Calif. discrimination suit is settled for $250 million

EEOC successfully challenges pensions based on age at hiring

January 31, 2003|By NEW YORK TIMES NEWS SERVICE

The federal government announced its largest settlement ever in a discrimination lawsuit yesterday when California's giant state pension fund agreed to pay $250 million to disabled public safety officers who sued over age discrimination.

The Equal Employment Opportunity Commission said the money would be paid to 1,700 disabled police officers, firefighters and other safety officers whose disability benefits were reduced based on their age when they were hired.

Under a 24-year-old California law, a public safety officer hired at age 30 was to receive 50 percent of salary when disabled, someone hired at 35, 40 percent, someone hired at 40, 30 percent, and someone hired at 45, just 20 percent.

The percentages could vary according to various factors, such as job classification.

At a news conference in San Francisco, federal officials announced that the pension fund, the California Public Employees' Retirement System, known as Calpers, would pay $50 million in retroactive benefits to the disabled safety officers, averaging about $30,000 per person.

Calpers also agreed to increase future benefits to those officers by $200 million.

The EEOC had intervened in the age-discrimination case after a federal court of appeals signaled that the 1995 lawsuit brought by several public safety officers should be dismissed.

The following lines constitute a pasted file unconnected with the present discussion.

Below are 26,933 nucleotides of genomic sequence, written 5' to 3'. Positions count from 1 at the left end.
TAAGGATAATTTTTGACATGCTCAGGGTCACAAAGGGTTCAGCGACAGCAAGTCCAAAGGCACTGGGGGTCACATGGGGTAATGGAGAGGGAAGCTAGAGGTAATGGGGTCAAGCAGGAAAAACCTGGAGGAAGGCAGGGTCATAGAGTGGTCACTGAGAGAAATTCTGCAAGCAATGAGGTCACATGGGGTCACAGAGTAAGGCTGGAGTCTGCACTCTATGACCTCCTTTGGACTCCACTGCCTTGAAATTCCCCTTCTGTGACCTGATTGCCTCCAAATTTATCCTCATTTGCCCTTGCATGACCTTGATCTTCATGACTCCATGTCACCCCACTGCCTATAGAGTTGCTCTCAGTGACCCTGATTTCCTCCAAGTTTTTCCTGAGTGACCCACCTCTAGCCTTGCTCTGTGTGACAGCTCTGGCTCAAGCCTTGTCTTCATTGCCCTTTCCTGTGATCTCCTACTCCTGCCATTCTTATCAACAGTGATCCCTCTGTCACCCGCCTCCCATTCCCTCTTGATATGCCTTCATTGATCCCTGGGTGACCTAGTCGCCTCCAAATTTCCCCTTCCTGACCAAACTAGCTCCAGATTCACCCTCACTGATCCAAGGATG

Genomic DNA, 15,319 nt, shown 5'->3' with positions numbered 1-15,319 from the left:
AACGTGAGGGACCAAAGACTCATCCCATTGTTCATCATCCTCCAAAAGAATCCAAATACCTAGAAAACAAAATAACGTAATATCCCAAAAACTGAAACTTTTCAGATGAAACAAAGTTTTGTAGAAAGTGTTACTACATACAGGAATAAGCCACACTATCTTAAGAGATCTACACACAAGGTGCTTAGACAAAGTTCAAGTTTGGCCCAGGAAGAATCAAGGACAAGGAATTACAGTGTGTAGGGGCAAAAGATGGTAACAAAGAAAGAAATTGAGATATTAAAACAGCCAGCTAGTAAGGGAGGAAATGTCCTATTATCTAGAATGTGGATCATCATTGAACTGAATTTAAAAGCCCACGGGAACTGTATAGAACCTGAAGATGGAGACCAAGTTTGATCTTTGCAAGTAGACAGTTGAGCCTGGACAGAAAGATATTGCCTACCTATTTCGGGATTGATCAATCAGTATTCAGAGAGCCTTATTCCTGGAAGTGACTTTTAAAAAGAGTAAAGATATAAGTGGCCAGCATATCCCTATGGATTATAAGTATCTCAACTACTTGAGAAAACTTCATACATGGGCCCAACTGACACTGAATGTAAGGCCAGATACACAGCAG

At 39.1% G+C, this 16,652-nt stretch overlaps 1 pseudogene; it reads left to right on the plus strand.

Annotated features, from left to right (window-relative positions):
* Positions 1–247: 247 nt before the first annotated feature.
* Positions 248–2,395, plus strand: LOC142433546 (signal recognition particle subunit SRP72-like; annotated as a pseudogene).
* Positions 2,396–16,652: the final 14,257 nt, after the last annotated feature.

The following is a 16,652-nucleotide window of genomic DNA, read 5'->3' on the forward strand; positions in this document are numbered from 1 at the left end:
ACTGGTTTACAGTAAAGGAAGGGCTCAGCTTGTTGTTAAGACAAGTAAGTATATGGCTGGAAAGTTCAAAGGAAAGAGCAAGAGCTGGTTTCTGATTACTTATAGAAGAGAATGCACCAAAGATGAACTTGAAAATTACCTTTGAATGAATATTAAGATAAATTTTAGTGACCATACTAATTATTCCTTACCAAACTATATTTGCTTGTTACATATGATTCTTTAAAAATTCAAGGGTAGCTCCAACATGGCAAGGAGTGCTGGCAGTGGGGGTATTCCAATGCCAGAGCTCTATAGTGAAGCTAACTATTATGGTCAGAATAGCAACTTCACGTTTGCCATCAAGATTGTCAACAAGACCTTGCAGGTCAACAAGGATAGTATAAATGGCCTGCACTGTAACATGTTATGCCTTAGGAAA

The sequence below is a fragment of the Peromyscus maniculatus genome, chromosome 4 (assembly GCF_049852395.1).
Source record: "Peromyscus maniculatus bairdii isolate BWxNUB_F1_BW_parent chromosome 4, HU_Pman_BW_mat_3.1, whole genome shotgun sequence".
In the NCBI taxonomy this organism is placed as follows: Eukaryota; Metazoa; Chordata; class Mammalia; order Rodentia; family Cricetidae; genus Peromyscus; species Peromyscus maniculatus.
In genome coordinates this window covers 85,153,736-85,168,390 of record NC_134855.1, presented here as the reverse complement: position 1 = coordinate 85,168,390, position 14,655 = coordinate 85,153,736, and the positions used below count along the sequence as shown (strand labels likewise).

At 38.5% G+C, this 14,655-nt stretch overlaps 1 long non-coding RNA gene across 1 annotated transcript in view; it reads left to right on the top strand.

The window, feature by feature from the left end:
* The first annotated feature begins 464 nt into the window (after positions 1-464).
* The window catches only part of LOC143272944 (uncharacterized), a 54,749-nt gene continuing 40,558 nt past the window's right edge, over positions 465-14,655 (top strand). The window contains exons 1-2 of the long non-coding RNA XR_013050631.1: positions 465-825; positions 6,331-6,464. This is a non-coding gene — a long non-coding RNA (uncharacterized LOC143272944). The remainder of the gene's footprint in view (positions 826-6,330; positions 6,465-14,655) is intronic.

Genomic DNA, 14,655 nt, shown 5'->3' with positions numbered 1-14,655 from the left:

The court of appeals cited a Supreme Court ruling in 2000 that barred individuals from suing states in federal court for relief under the Age Discrimination in Employment Act of 1967.

Officials with the employment commission said they intervened to protect the rights of the safety officers.

"The EEOC was the sole entity available to obtain justice for these public safety officers who were injured in the line of duty," said William R. Tamayo, regional attorney in the commission's San Francisco office.

Lawyers involved in the age-discrimination lawsuit said the bill that reduced pensions for older public safety officers was enacted in 1979 because many lawmakers wanted to discourage older workers from applying for public safety jobs.

Patricia Macht, a spokeswoman for Calpers, said the pension fund thought the settlement was "fair restitution" to the retirees.

She said the settlement would not affect the security of Calpers' assets, $132 billion.

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